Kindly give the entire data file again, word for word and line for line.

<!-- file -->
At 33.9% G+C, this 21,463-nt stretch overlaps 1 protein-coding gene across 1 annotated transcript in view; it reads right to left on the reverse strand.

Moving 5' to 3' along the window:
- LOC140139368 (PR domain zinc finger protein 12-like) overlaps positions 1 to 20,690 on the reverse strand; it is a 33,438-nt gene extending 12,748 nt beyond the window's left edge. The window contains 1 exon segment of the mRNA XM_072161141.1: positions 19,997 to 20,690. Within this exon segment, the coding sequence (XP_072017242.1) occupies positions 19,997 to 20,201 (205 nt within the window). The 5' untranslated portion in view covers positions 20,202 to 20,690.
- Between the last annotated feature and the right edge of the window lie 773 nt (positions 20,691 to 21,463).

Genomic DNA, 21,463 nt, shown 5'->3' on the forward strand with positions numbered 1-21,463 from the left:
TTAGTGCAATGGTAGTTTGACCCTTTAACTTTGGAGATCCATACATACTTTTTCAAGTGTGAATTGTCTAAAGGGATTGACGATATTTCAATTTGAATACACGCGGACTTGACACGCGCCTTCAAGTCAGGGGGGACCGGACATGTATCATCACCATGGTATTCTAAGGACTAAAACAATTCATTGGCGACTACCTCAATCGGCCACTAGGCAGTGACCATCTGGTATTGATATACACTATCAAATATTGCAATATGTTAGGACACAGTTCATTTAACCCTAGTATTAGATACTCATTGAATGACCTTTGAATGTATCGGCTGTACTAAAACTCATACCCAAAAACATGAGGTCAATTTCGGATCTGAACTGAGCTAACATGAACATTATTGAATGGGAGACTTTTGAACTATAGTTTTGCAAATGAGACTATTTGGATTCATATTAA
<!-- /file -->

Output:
At 33.9% G+C, this 21,463-nt stretch overlaps 1 protein-coding gene across 1 annotated transcript in view; it reads right to left on the reverse strand.

Moving 5' to 3' along the window:
- LOC140139368 (PR domain zinc finger protein 12-like) overlaps positions 1 to 20,690 on the reverse strand; it is a 33,438-nt gene extending 12,748 nt beyond the window's left edge. The window contains 1 exon segment of the mRNA XM_072161141.1: positions 19,997 to 20,690. Within this exon segment, the coding sequence (XP_072017242.1) occupies positions 19,997 to 20,201 (205 nt within the window). The 5' untranslated portion in view covers positions 20,202 to 20,690.
- Between the last annotated feature and the right edge of the window lie 773 nt (positions 20,691 to 21,463).

Genomic DNA, 21,463 nt, shown 5'->3' on the forward strand with positions numbered 1-21,463 from the left:
TTAGTGCAATGGTAGTTTGACCCTTTAACTTTGGAGATCCATACATACTTTTTCAAGTGTGAATTGTCTAAAGGGATTGACGATATTTCAATTTGAATACACGCGGACTTGACACGCGCCTTCAAGTCAGGGGGGACCGGACATGTATCATCACCATGGTATTCTAAGGACTAAAACAATTCATTGGCGACTACCTCAATCGGCCACTAGGCAGTGACCATCTGGTATTGATATACACTATCAAATATTGCAATATGTTAGGACACAGTTCATTTAACCCTAGTATTAGATACTCATTGAATGACCTTTGAATGTATCGGCTGTACTAAAACTCATACCCAAAAACATGAGGTCAATTTCGGATCTGAACTGAGCTAACATGAACATTATTGAATGGGAGACTTTTGAACTATAGTTTTGCAAATGAGACTATTTGGATTCATATTAA